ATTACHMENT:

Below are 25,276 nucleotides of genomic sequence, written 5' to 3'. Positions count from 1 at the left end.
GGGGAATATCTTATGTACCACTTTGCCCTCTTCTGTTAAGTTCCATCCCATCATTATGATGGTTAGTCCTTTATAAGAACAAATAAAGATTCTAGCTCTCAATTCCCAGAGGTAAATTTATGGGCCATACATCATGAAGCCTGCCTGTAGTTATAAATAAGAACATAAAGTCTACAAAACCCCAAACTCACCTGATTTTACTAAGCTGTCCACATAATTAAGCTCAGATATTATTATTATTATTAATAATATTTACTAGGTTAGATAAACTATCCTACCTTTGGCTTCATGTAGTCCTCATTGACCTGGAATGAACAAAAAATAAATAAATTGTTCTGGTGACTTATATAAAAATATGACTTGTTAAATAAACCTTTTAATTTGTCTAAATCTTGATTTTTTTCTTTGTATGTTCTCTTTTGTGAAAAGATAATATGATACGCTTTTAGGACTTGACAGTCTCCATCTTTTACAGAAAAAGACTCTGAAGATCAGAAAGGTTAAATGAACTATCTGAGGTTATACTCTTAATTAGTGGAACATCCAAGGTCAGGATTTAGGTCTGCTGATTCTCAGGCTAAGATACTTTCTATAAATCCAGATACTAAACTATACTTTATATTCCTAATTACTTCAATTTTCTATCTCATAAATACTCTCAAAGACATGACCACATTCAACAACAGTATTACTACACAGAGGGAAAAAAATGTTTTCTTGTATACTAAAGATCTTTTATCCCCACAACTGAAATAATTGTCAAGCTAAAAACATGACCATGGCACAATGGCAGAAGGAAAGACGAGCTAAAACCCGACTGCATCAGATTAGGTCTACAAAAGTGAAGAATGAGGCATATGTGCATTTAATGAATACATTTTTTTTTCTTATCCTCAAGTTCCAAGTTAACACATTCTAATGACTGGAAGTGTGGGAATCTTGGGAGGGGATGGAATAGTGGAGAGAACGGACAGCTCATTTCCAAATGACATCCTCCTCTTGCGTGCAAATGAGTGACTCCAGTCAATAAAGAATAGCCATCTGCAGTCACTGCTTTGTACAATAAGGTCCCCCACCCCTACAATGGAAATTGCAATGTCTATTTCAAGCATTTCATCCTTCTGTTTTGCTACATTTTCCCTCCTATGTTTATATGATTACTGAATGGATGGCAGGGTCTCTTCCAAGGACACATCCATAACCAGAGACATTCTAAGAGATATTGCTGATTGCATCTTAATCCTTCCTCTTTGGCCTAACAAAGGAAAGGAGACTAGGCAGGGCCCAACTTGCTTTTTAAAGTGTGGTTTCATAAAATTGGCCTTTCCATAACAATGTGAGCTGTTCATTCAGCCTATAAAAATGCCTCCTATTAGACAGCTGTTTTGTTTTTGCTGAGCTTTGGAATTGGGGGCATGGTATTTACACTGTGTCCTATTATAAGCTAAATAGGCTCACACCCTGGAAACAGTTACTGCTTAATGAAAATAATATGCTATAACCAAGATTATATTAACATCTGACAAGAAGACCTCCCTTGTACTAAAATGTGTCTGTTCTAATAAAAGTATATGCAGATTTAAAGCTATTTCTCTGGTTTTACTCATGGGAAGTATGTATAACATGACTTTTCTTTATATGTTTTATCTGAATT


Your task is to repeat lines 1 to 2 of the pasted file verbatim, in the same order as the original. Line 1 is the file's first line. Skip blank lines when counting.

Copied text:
Below are 25,276 nucleotides of genomic sequence, written 5' to 3'. Positions count from 1 at the left end.
GGGGAATATCTTATGTACCACTTTGCCCTCTTCTGTTAAGTTCCATCCCATCATTATGATGGTTAGTCCTTTATAAGAACAAATAAAGATTCTAGCTCTCAATTCCCAGAGGTAAATTTATGGGCCATACATCATGAAGCCTGCCTGTAGTTATAAATAAGAACATAAAGTCTACAAAACCCCAAACTCACCTGATTTTACTAAGCTGTCCACATAATTAAGCTCAGATATTATTATTATTATTAATAATATTTACTAGGTTAGATAAACTATCCTACCTTTGGCTTCATGTAGTCCTCATTGACCTGGAATGAACAAAAAATAAATAAATTGTTCTGGTGACTTATATAAAAATATGACTTGTTAAATAAACCTTTTAATTTGTCTAAATCTTGATTTTTTTCTTTGTATGTTCTCTTTTGTGAAAAGATAATATGATACGCTTTTAGGACTTGACAGTCTCCATCTTTTACAGAAAAAGACTCTGAAGATCAGAAAGGTTAAATGAACTATCTGAGGTTATACTCTTAATTAGTGGAACATCCAAGGTCAGGATTTAGGTCTGCTGATTCTCAGGCTAAGATACTTTCTATAAATCCAGATACTAAACTATACTTTATATTCCTAATTACTTCAATTTTCTATCTCATAAATACTCTCAAAGACATGACCACATTCAACAACAGTATTACTACACAGAGGGAAAAAAATGTTTTCTTGTATACTAAAGATCTTTTATCCCCACAACTGAAATAATTGTCAAGCTAAAAACATGACCATGGCACAATGGCAGAAGGAAAGACGAGCTAAAACCCGACTGCATCAGATTAGGTCTACAAAAGTGAAGAATGAGGCATATGTGCATTTAATGAATACATTTTTTTTTCTTATCCTCAAGTTCCAAGTTAACACATTCTAATGACTGGAAGTGTGGGAATCTTGGGAGGGGATGGAATAGTGGAGAGAACGGACAGCTCATTTCCAAATGACATCCTCCTCTTGCGTGCAAATGAGTGACTCCAGTCAATAAAGAATAGCCATCTGCAGTCACTGCTTTGTACAATAAGGTCCCCCACCCCTACAATGGAAATTGCAATGTCTATTTCAAGCATTTCATCCTTCTGTTTTGCTACATTTTCCCTCCTATGTTTATATGATTACTGAATGGATGGCAGGGTCTCTTCCAAGGACACATCCATAACCAGAGACATTCTAAGAGATATTGCTGATTGCATCTTAATCCTTCCTCTTTGGCCTAACAAAGGAAAGGAGACTAGGCAGGGCCCAACTTGCTTTTTAAAGTGTGGTTTCATAAAATTGGCCTTTCCATAACAATGTGAGCTGTTCATTCAGCCTATAAAAATGCCTCCTATTAGACAGCTGTTTTGTTTTTGCTGAGCTTTGGAATTGGGGGCATGGTATTTACACTGTGTCCTATTATAAGCTAAATAGGCTCACACCCTGGAAACAGTTACTGCTTAATGAAAATAATATGCTATAACCAAGATTATATTAACATCTGACAAGAAGACCTCCCTTGTACTAAAATGTGTCTGTTCTAATAAAAGTATATGCAGATTTAAAGCTATTTCTCTGGTTTTACTCATGGGAAGTATGTATAACATGACTTTTCTTTATATGTTTTATCTGAATT